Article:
Total Sample Size
|Widerström-Noga & Turk 2003|
|Population: Mean age=40.6 yr; Gender: males=94, females=26; Level of injury=cervical, non-cervical; Time since injury=9.8 yr; Type of pain=neuropathic and nociceptive.|
Treatment: Individuals with SCI related pain filled out a questionnaire; data from the questionnaire was analysed by dividing individuals into two groups: those that received pain treatment and those that did not.
Outcome Measures: Sociodemographic data and characteristics of injury, intensity of pain, location of pain, quality of pain, allodynia (pain in response to a stimulus that would not provoke pain), Multidimensional Pain Inventory (MPI) (designed to assess the impact of pain and adaptation to chronic pain), difficulty in dealing with pain and pain treatments.
|1. Overall 59.2% of participants used pharmacological or non- pharmacological treatments to control pain. 40.8% indicated they had not used nor had they been prescribed any medication for pain.|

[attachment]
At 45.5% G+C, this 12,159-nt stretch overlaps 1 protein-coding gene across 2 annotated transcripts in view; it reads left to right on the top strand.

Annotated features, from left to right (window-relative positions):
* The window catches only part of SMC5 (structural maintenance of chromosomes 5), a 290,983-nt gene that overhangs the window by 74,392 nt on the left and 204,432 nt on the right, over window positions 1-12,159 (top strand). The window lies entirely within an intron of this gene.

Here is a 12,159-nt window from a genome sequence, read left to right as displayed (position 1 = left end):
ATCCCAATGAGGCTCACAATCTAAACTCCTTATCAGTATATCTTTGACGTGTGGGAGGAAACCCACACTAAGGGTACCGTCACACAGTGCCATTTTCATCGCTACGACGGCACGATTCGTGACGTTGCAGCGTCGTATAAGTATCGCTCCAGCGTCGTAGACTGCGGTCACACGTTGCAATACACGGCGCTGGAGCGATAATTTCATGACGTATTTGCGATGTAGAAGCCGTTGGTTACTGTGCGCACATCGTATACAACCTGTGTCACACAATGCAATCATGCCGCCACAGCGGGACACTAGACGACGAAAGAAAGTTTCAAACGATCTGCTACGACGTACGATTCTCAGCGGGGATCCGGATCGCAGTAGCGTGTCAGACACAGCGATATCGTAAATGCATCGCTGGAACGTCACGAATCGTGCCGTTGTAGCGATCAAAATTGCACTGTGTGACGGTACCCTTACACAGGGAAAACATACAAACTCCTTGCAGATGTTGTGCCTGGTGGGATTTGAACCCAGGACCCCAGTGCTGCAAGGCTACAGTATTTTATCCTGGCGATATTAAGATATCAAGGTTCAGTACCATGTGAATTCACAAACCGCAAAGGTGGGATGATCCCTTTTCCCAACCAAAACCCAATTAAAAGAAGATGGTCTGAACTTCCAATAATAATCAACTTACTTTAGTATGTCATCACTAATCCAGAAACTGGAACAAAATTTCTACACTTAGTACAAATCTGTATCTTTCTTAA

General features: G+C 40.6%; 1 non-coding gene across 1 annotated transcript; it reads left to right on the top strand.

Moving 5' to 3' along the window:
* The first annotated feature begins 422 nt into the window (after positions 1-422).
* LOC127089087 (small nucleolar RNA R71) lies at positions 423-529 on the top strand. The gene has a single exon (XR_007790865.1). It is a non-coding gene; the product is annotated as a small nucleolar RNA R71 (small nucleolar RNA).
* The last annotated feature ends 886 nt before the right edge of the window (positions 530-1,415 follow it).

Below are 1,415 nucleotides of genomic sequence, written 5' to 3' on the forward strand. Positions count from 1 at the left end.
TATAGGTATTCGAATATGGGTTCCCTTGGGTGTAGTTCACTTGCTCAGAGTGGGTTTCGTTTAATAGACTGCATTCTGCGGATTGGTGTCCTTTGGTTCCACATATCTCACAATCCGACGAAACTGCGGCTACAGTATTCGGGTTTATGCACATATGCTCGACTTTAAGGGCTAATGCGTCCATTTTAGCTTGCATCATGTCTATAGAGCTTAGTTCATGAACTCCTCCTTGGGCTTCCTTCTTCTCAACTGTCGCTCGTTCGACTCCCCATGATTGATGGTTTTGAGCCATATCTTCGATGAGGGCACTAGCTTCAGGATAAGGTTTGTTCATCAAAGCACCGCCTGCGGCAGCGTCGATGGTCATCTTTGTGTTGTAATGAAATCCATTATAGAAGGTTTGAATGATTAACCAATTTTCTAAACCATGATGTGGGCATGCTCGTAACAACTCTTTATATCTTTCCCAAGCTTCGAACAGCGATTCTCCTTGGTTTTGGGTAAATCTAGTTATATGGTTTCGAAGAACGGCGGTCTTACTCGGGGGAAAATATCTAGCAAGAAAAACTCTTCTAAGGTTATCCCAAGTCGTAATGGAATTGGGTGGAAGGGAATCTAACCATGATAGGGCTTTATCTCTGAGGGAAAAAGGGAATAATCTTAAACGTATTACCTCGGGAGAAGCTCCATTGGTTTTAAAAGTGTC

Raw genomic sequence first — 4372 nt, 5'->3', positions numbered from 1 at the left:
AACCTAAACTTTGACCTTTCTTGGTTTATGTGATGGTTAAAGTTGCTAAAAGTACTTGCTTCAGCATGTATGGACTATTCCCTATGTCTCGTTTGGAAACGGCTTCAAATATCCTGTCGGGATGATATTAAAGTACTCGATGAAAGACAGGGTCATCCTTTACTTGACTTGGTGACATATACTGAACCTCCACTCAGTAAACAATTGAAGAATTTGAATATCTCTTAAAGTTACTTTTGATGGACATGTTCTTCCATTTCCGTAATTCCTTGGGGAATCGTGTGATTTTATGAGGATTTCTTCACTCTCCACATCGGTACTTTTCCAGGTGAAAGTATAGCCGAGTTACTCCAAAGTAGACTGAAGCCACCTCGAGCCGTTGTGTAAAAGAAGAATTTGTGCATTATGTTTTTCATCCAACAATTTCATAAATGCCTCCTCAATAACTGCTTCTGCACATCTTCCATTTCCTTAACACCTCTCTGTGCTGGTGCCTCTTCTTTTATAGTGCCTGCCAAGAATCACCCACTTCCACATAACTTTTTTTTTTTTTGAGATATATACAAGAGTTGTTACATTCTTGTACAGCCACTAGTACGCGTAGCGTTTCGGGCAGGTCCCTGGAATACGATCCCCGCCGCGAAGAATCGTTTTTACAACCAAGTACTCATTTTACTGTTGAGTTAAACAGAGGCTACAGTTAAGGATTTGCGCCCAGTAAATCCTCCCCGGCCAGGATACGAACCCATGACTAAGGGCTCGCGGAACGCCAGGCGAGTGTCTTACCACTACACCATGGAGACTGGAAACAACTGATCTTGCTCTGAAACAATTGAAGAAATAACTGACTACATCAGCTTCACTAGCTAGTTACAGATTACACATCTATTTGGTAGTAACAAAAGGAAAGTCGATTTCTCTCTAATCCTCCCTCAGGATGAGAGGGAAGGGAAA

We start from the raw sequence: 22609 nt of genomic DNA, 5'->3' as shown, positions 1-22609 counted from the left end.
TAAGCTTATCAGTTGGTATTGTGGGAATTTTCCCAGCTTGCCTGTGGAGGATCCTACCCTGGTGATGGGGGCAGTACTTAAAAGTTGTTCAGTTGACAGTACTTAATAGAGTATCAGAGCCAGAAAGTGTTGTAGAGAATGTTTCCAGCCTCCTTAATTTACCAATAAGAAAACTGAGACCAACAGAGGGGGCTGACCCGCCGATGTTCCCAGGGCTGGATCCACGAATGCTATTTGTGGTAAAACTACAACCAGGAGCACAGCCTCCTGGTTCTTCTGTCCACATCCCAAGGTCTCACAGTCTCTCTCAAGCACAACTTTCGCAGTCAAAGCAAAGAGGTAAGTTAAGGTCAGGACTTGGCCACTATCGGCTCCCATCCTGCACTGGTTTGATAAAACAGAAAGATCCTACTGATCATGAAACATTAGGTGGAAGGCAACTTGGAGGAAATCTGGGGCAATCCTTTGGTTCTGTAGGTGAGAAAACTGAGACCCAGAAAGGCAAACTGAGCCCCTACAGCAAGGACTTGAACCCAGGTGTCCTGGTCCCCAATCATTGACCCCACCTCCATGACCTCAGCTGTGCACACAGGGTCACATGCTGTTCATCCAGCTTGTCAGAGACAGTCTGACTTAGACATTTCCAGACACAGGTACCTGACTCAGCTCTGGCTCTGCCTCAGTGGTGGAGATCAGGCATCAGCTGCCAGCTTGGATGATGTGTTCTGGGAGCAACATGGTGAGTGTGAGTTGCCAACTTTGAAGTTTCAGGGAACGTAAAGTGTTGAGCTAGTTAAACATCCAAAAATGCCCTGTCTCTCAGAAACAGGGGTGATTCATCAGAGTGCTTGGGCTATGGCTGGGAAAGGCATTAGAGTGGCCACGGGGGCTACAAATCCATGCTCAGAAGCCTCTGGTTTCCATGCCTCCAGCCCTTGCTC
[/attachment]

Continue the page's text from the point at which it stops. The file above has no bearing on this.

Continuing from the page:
2. Pain Severity: Pain severity was found to be higher for those who had received pain medications (PM) (3.9+1.3, p=0.001) compared to those who had not used any pain treatment. The intensity of pain was higher for those on PM than for those not on PM (p=0.022).
3. Pain Locations: Those using PM reported more painful areas than those not using PM (p=0.001) with frontal/genital pain reported more often (p<0.000).
4. Quality of Pain: Those on PM used more descriptive adjectives to describe their pain compared to those not using PM (p=0.031).
5. Difficulty in Dealing with Pain: Those using PM reported having more difficulty dealing with pain than those not using PM (p<0.000).
6. Pain impact: Those using PM had higher scores for the pain severity scale and the life interference scale compared to the group not using PM (p<0.002).